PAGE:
Validity of self-reported influenza and pneumococcal vaccination status among a cohort of hospitalized elderly inpatients

Vaccine. 2007 Jun 15;25(25):4775-83. doi: 10.1016/j.vaccine.2007.04.015. Epub 2007 Apr 26.


Use of self-reported vaccination status is commonplace in assessing vaccination coverage for public health programs and individuals, yet limited validity data exist. We compared self-report with provider records for pneumococcal (23vPPV) and influenza vaccine for 4887 subjects aged>or=65 years from two Australian hospitals. Self-reported influenza vaccination status had high sensitivity (98%), positive predictive value (PPV) (88%) and negative predictive value (NPV) (91%), but low specificity (56%). Self-reported 23vPPV (previous 5 years) had a sensitivity of 84%, specificity 77%, PPV 85% and NPV 76%. Clinicians can be reasonably confident of self-reported influenza vaccine status, and for positive self-report for 23vPPV in this setting. For program evaluation, self-reported influenza vaccination coverage among inpatients overestimates true coverage by about 10% versus 1% for 23vPPV. Self-report remains imperfect and whole-of-life immunisation registers a preferable goal.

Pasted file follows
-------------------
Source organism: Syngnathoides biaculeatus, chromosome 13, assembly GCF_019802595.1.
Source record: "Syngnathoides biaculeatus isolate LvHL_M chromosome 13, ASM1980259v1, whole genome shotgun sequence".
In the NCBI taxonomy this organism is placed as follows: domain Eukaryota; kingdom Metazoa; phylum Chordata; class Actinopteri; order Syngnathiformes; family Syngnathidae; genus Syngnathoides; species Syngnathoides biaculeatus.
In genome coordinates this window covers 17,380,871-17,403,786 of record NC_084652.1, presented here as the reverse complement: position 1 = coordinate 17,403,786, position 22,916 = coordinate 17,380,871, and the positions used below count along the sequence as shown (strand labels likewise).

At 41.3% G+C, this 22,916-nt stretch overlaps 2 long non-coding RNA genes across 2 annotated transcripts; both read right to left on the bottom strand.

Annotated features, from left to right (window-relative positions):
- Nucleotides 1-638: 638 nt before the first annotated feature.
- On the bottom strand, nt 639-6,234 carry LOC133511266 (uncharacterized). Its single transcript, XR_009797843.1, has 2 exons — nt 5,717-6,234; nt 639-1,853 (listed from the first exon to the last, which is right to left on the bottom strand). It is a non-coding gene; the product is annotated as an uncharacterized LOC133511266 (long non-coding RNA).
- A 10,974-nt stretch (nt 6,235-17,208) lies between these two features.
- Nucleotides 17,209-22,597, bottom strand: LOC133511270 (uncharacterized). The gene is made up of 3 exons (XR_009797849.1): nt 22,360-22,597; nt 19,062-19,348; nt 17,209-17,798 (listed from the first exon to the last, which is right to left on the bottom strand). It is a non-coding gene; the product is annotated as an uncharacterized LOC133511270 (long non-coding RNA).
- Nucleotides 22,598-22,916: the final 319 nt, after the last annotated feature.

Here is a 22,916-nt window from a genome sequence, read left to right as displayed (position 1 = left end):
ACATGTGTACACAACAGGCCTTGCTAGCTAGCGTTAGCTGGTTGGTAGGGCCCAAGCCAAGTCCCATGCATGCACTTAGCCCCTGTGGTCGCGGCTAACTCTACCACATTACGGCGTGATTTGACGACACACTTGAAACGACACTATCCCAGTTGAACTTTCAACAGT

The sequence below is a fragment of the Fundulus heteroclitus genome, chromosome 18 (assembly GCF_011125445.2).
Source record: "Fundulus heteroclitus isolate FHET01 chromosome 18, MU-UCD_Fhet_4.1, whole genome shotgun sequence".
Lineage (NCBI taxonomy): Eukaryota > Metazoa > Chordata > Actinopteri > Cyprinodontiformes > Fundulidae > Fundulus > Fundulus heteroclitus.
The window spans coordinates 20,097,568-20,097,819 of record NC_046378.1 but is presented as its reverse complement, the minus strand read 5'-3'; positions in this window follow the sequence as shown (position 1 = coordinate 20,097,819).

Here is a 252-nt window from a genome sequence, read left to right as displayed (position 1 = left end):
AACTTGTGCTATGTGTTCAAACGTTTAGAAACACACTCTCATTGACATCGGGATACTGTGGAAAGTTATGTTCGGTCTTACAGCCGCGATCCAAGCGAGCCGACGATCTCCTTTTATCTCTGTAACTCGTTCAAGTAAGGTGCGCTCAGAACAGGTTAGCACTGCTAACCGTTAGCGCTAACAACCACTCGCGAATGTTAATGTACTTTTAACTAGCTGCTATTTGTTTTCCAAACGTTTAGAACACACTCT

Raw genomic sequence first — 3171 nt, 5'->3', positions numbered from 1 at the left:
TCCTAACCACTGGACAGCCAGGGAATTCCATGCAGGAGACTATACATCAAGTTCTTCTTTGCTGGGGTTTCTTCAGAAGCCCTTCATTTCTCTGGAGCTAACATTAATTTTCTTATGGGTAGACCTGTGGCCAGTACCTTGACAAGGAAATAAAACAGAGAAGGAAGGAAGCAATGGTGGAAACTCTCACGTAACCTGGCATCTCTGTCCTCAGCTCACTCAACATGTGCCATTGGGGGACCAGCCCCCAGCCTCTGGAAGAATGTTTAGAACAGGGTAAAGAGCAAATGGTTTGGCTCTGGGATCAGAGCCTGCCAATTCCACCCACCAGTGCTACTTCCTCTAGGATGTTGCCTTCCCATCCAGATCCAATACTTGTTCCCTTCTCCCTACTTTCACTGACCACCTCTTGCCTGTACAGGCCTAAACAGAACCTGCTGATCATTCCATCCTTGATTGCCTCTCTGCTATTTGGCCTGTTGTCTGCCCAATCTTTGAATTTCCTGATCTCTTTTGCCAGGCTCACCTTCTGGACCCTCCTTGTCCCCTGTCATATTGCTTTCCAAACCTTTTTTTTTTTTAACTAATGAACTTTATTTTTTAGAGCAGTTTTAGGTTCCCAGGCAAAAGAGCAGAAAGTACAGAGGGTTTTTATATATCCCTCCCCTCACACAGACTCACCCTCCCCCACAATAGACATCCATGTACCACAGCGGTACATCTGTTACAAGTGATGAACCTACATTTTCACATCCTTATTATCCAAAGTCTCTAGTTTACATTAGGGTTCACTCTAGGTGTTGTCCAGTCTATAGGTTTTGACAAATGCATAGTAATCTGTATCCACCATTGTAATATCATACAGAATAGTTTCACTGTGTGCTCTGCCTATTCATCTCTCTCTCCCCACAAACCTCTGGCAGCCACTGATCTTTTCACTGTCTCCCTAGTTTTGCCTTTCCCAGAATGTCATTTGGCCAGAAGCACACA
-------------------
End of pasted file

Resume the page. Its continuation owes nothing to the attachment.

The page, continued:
Publication types

  • Research Support, Non-U.S. Gov't

MeSH terms

  • Aged
  • Case-Control Studies
  • Cohort Studies
  • Female
  • Humans
  • Influenza, Human / prevention & control*
  • Inpatients
  • Male
  • Middle Aged
  • Pneumococcal Infections / prevention & control*
  • Predictive Value of Tests
  • Reproducibility of Results
  • Vaccination / statistics & numerical data*